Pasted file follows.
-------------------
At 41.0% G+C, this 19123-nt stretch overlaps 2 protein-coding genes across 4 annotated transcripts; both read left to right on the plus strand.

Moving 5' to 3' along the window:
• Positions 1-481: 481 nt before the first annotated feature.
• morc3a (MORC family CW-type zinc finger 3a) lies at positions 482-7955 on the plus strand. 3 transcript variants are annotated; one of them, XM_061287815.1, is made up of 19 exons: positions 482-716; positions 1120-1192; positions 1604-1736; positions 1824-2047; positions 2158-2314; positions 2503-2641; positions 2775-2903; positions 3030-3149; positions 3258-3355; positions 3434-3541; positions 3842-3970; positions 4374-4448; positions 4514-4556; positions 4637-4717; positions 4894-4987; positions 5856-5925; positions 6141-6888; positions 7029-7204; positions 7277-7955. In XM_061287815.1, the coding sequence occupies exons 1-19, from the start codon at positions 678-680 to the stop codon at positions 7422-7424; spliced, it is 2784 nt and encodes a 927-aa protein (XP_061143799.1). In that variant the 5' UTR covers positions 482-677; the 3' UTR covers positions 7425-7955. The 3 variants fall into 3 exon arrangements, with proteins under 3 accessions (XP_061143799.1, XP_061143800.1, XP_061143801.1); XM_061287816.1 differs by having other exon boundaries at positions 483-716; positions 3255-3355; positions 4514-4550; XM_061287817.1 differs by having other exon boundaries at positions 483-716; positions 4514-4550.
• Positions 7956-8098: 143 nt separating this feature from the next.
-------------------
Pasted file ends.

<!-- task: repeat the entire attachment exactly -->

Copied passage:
At 41.0% G+C, this 19123-nt stretch overlaps 2 protein-coding genes across 4 annotated transcripts; both read left to right on the plus strand.

Moving 5' to 3' along the window:
• Positions 1-481: 481 nt before the first annotated feature.
• morc3a (MORC family CW-type zinc finger 3a) lies at positions 482-7955 on the plus strand. 3 transcript variants are annotated; one of them, XM_061287815.1, is made up of 19 exons: positions 482-716; positions 1120-1192; positions 1604-1736; positions 1824-2047; positions 2158-2314; positions 2503-2641; positions 2775-2903; positions 3030-3149; positions 3258-3355; positions 3434-3541; positions 3842-3970; positions 4374-4448; positions 4514-4556; positions 4637-4717; positions 4894-4987; positions 5856-5925; positions 6141-6888; positions 7029-7204; positions 7277-7955. In XM_061287815.1, the coding sequence occupies exons 1-19, from the start codon at positions 678-680 to the stop codon at positions 7422-7424; spliced, it is 2784 nt and encodes a 927-aa protein (XP_061143799.1). In that variant the 5' UTR covers positions 482-677; the 3' UTR covers positions 7425-7955. The 3 variants fall into 3 exon arrangements, with proteins under 3 accessions (XP_061143799.1, XP_061143800.1, XP_061143801.1); XM_061287816.1 differs by having other exon boundaries at positions 483-716; positions 3255-3355; positions 4514-4550; XM_061287817.1 differs by having other exon boundaries at positions 483-716; positions 4514-4550.
• Positions 7956-8098: 143 nt separating this feature from the next.